EU Halts Russian Trade, Visa Talks With Threat of More CurbsJames G. Neuger
European Union governments halted trade and visa negotiations with Russia and prepared sanctions against selected Russian officials to protest the Kremlin’s assertion of control over Ukraine’s southern Crimea region.
EU leaders sent the diplomatic signals at a summit in Brussels today that pitted western European countries keen to offer Russia more time to pull back its forces before imposing sanctions against eastern countries demanding retribution now.
“We must consider measures that have far-reaching consequences for the EU-Russia relationship,” U.K. Prime Minister David Cameron told reporters after the meeting. Cameron cited the potential “consequences” of such action on the U.K.’s banks or on France’s defense industry, saying they were worth it “if you are going to stand up to aggression.”
Some western European leaders had sought to delay sanctions, shifting to a tougher stance after the parliament of Crimea voted today to hold a referendum on March 16 on becoming part of Russia. The EU was also swayed by the presence of Ukraine’s new pro-western prime minister, Arseniy Yatsenyuk, who accused the Kremlin of putting up a new Berlin Wall.
“Tear down this wall, the wall of intimidation, the wall of military aggression,” Yatsenyuk said.
The time-out on the commercial talks echoed the bloc’s response to Russia’s invasion of another neighbor, Georgia, in 2008. Those contacts were resumed after two months and failed to dislodge the Russian troops that remain on parts of Georgia’s territory.
EU President Herman Van Rompuy said things will be different this time, noting that Russia is keen on expanded trade and improved European travel opportunities for its citizens. Van Rompuy called today’s EU decisions a surprise for the outside world and said the leaders “were very determined.”
Besides suspending talks on trade and the easing of travel visas, the leaders ordered the EU foreign service to draw up a list of Russian officials who could be targeted with asset freezes in a future round of sanctions.
That decision followed yesterday’s freezing of European bank accounts of 18 members of Ukraine’s former pro-Russian regime, including the ousted President Viktor Yanukovych. The U.S. targeted some unidentified Russians today in restricting visas deemed a threat to Ukraine’s security.
Van Rompuy declined to say whether a future blacklisting would cover Russian President Vladimir Putin or members of his inner circle.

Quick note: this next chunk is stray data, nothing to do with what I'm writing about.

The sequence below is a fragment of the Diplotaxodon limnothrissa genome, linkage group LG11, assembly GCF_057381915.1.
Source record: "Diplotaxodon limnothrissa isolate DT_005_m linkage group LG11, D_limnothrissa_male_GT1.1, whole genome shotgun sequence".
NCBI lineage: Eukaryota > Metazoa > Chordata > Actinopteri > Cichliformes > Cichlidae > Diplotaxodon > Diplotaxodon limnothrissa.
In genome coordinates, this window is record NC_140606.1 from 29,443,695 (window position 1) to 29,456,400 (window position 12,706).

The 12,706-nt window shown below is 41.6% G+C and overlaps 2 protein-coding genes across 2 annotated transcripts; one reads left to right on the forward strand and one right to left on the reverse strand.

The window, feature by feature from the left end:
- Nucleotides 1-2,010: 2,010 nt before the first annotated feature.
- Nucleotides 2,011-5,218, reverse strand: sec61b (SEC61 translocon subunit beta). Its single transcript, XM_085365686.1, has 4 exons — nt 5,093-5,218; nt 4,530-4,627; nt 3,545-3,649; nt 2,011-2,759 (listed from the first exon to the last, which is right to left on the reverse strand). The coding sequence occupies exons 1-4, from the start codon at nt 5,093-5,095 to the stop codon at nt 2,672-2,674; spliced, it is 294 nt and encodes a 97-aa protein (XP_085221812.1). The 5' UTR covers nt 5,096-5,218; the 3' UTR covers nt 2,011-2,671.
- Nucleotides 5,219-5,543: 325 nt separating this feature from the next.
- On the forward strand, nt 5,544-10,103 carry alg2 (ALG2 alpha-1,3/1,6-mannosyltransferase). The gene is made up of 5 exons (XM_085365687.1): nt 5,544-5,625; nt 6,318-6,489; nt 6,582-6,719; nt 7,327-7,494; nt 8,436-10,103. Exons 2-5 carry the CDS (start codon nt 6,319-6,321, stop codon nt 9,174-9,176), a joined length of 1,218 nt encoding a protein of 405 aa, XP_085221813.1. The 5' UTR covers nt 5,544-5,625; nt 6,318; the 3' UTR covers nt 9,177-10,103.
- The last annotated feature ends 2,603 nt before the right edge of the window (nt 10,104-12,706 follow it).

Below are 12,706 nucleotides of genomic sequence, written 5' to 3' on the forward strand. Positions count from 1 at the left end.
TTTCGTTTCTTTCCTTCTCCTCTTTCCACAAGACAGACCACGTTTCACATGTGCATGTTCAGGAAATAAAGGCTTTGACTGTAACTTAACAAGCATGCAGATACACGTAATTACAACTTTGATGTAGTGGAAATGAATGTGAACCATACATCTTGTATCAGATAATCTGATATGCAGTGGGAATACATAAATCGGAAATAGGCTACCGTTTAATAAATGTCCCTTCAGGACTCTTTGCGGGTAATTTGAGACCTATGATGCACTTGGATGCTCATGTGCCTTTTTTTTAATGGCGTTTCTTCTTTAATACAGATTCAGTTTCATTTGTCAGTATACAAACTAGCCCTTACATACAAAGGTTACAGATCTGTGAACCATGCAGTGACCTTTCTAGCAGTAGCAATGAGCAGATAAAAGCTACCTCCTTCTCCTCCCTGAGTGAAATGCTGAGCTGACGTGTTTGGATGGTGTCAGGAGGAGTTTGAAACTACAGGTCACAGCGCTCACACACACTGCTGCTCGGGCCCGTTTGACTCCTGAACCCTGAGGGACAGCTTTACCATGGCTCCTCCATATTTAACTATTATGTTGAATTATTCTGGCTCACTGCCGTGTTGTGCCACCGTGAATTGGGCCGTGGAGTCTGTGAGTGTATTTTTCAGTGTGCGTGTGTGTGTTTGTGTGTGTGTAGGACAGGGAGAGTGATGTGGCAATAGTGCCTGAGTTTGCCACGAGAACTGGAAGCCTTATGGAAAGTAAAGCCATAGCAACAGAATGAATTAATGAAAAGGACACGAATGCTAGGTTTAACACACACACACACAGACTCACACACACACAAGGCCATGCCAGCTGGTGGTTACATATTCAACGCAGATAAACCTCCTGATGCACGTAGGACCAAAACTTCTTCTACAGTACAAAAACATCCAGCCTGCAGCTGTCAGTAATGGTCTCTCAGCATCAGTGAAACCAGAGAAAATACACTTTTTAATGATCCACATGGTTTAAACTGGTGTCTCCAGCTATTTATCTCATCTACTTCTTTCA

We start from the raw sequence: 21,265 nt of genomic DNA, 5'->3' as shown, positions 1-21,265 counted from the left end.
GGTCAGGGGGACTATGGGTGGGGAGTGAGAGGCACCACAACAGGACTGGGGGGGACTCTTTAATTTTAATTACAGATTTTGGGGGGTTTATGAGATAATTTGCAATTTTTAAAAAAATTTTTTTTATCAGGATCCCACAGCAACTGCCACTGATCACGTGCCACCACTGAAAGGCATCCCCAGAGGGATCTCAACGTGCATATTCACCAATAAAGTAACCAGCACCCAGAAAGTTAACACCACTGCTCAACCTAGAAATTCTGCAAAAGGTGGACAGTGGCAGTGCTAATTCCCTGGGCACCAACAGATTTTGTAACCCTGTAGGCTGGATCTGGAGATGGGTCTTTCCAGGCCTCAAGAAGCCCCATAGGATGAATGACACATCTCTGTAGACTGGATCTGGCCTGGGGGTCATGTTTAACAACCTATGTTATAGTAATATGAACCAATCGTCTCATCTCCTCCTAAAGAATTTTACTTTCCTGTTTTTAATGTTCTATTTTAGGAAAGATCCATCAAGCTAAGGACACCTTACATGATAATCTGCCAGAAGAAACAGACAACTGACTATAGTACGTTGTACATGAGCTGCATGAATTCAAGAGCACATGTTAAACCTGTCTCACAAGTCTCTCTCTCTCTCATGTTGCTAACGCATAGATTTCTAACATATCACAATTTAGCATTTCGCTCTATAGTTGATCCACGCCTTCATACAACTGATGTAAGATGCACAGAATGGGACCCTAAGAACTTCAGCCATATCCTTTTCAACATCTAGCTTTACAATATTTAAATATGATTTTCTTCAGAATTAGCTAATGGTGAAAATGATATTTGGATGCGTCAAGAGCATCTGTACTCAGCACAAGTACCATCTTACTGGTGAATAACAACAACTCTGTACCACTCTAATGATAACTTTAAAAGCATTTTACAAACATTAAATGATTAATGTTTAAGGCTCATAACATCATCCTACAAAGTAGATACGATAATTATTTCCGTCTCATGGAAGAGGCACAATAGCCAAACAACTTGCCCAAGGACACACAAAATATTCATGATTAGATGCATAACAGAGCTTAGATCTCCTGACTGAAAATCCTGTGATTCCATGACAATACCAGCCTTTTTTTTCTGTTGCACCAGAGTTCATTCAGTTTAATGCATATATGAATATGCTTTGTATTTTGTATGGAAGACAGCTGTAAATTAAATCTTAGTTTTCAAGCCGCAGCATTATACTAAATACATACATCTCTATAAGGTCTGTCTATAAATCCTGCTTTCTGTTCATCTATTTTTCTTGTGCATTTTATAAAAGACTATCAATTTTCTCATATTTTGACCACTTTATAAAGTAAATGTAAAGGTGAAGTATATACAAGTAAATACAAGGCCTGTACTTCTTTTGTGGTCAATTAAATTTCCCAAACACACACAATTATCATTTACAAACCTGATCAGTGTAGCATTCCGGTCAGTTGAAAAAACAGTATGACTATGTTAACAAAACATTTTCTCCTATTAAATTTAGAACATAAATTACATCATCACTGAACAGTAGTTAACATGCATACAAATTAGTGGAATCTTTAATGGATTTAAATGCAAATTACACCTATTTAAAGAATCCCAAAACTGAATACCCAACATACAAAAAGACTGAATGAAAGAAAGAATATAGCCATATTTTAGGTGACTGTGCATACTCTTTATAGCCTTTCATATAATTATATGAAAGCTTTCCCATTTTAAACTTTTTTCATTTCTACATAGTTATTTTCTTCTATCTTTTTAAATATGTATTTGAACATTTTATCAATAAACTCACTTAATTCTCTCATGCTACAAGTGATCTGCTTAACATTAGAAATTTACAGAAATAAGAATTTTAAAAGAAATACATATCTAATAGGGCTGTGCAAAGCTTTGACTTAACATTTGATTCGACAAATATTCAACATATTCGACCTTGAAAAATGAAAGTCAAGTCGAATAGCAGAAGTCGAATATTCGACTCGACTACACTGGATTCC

The summit had loomed as a deadline for Putin to withdraw forces to bases which Russia leases in Crimea, where its Black Sea Fleet is headquartered. On March 3, EU foreign ministers demanded that Russia “immediately” take “de-escalating steps” or face consequences. Putin says the Russian troops stationed there have only been securing their bases.
EU leaders called again today for an immediate withdrawal and demanded that Russia stop blocking access to Crimea by monitors from the Organization for Security and Cooperation in Europe. A statement urged Russia to enter roundtable talks over Ukraine’s future, without setting a fixed deadline.
The Russia-Ukraine standoff plunged the EU back into the emergency diplomacy that dominated the euro-area debt crisis. The divide between the richer north and poorer south that marked the economic crisis gave way today to a renewal of the east-west divisions over ties with Russia that have plagued the bloc since it absorbed former Soviet satellite countries a decade ago.
Polish Prime Minister Donald Tusk said a pledge by Ukraine’s Yatsenyuk to sign a European trade pact shifted the mood among the 28 leaders.
“There’s no enthusiasm for tough steps like sanctions,” Tusk said. “But everybody understands that Russia’s stance today, combined with Ukraine’s situation and the EU’s obligations, requires such measures.”
Europe’s fiscal crisis also cast an economic shadow over the meeting, lessening the will to curb commercial ties with Russia. Germany, Europe’s largest economy, relies on Russia for 35 percent of its gas and oil imports.
France, for example, won’t yet suspend military contracts with Russia, President Francois Hollande said. Russia in 2011 bought two “Mistral” warships from France for more than $1 billion.
“We respect the contracts that we have signed,” Hollande said. “We haven’t reached that level yet. And we want to avoid getting there.”
German Chancellor Angela Merkel held out the prospect of additional steps against Russia including “a broad palette of economic measures” if Crimea is further destabilized. She said EU leaders might meet again before their regularly scheduled March 20-21 gathering to decide on possible further sanctions.
European leaders also agreed to add 1 billion euros ($1.4 billion) to the 610 million euros in emergency aid that the EU plans to disburse once Ukraine strikes a standby agreement with the International Monetary Fund. Those cash injections to avert a Ukrainian default would form the nucleus of a package of grants and project loans that could top 11 billion euros over seven years, the European Commission said yesterday.